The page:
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Shakespeare Guild to Welcome Authors Paul Dickson, Thomas Keith and Susannah Carson, Spring 2013

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After memorable conversations with such fascinating guests as the New Yorker's John Lahr (September 17), Hunter College's IRENE DASH (October 22), the McCarter Theatre's Nagle Jackson (November 19), Columbia University's JAMES SHAPIRO (December 17), and The Lion King's Julie Taymor (January 28), The Shakespeare Guild now looks forward to evenings in Manhattan's National Arts Club that will focus on three engaging authors: PAUL DICKSON, THOMAS KEITH, and SUSANNAH CARSON. These events will be followed in May by a fourth gathering that will take us to another venerable institution, The Players, and place the spotlight on EVERETT RAYMOND KINSTLER, a celebrity portrait painter who has been compared to the legendary John Singer Sargent.

Paul Dickson Brings 'Words from the White House'

Monday, February 25, at 7:30 p.m.
National Arts Club, 15 Gramercy Park South
No Charge, but Reservations Advised

How many familiar words and phrases can be traced to the Executive Mansion in our nation's capital? What lexicographer PAUL DICKSON has to report will both amuse and surprise you. Acclaimed for his authoritative BASEBALL DICTIONARY, now in its third edition, Mr. Dickson has also treated us to such delights as THE CONGRESS DICTIONARY: The Ways and Meanings of Capitol Hill, JOURNALESE: A Dictionary for Deciphering the News, LABELS FOR LOCALS: What to Call People from Abilene to Zimbabwe, and DRUNK: The Definitive Drinker's Dictionary. A former editor for Merriam-Webster, Mr. Dickson has appeared frequently on All Things Considered and other NPR programs, and he was a periodic contributor to the late William Safire's popular "On Language" column for the New York Times Magazine. WORDS FROM THE WHITE HOUSE has been featured in The Washington Post, and Mr. Dickson has talked about it in a National Press Club presentation that was telecast over C-SPAN's weekend Book TV service. Copies of the volume will be on hand for purchase and inscription following what promises to be a lively conversation between Mr. Dickson and Shakespeare Guild president John Andrews.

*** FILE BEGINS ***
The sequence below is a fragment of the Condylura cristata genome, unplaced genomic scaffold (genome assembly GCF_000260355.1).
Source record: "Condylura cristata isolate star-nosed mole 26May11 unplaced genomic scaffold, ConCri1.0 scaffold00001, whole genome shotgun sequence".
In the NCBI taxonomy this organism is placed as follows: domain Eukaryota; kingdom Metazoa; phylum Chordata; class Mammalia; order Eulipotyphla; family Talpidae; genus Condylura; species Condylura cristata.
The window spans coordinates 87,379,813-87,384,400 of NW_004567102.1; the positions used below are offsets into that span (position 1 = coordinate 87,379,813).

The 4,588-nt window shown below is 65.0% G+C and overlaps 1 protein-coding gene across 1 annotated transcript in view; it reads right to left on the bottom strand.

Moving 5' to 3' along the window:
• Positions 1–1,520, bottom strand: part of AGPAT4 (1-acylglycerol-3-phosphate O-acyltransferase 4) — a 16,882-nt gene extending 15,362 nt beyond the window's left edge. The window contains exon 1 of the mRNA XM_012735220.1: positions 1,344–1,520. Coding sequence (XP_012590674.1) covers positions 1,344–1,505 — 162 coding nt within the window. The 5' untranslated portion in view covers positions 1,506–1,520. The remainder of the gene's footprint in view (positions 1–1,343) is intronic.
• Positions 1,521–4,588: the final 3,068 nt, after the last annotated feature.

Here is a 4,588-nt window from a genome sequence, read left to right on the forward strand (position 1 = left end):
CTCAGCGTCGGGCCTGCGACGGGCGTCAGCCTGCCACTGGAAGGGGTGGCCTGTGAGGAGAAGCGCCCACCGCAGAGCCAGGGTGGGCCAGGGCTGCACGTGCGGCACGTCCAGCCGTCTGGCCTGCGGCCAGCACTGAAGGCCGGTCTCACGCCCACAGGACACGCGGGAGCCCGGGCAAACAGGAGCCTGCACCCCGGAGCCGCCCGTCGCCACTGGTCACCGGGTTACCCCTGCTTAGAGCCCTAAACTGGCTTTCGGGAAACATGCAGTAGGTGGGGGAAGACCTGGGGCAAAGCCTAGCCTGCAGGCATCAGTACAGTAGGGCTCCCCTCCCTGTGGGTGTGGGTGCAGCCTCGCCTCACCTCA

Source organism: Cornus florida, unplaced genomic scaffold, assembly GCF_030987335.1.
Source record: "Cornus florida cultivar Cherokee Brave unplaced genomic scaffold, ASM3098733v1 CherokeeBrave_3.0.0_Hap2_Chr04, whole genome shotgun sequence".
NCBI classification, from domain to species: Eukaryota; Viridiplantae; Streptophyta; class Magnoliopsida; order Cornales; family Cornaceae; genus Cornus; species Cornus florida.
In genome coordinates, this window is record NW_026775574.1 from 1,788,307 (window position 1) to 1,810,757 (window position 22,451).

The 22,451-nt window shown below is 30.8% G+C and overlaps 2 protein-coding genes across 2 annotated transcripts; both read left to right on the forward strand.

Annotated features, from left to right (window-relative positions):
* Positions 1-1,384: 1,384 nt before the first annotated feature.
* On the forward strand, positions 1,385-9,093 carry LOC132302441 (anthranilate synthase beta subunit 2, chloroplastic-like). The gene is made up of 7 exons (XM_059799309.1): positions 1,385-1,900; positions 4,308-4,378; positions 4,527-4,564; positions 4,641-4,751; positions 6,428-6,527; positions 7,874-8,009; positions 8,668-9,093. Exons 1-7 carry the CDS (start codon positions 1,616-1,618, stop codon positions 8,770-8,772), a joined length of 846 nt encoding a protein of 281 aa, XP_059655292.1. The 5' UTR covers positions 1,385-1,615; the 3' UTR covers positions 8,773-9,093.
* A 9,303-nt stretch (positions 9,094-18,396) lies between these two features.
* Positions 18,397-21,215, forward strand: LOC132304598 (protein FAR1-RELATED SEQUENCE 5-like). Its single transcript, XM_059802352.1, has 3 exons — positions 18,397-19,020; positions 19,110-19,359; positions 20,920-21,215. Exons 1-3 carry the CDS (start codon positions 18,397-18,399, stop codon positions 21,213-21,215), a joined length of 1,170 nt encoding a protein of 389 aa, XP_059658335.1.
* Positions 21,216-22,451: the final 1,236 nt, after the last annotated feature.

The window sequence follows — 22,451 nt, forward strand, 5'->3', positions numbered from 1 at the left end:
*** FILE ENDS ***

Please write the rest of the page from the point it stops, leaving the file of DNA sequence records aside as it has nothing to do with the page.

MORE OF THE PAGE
A Tennessee Williams Birthday Gathering

Tuesday, March 26, at 7:30 p.m.
National Arts Club, 15 Gramercy Park South
No Charge, but Reservations Advised

This date marks the 102nd birthday of a playwright whose evocative dialogue has been compared to that of such immortals as Chekhov and Shakespeare. THOMAS LANIER "TENNESSEE" WILLIAMS (1911-1983) enriched our repertory not only with Cat on a Hot Tin Roof, which is currently riveting Broadway audiences with Scarlett Johanson in the role of Maggie, and The Glass Menagerie, which is earning critical plaudits at the American Repertory Theater in Cambridge, but with classics like A Streetcar Named Desire, Camino Real, Orpheus Descending, Summer and Smoke, Sweet Bird of Youth, The Night of the Iguana, and The Rose Tattoo. To discuss Williams' rich legacy, we're pleased to welcome THOMAS KEITH, one of today's leading interpreters of the playwright's dramatic and literary work. A theater professor at Pace University, Mr. Keith has edited more than a dozen Williams titles for New Directions, among them his last full-length play, A House Not Meant to Stand, and three collections of previously unpublished one-act scripts. A selection of Mr. Keith's books will be available for purchase and inscription.

Susannah Carson on 'Living with Shakespeare'

Monday, April 22, at 7:30 p.m.
National Arts Club, 15 Gramercy Park South
No Charge, but Reservations Advised

"There is no God but God, and his name is William Shakespeare." So asserts Harold Bloom in his foreword to LIVING WITH SHAKESPEARE, a new anthology by SUSANNAH CARSON. A Yale-educated writer who now lives in London, Ms. Carson has compiled observations and personal reminiscences by more than three dozen luminaries, among them authors Isabel Allende, Margaret Drabble, Joyce Carol Oates, and Jane Smiley, filmmakers Ralph Fiennes and Julie Taymor, and actors F. Murray Abraham, Brian Cox, James Earl Jones, Ben Kingsley, Anthony Sher, and Harriet Walter. What these and other contributors share is a conviction that "we live in Shakespeare's world," an environment that has been "fine-tuned for us" by a poet whose vision is so potent "that it's difficult to conceive who we would be" if he'd never existed. Published in time to mark the 449th celebration of Shakespeare's birth, Ms. Carson's book will be on display, and she'll be happy to inscribe copies for those who wish to purchase them.

Visit www.shakesguild.org for more information about these and other offerings, among them our May 23 gathering with EVERETT RAYMOND KINSTLER, whose depictions of Tony Bennett, Jose Ferrer, Katharine Hepburn, Christopher Plummer, Tom Wolfe, and other notables are among the most admired works in repositories such as the National Portrait Gallery in Washington.

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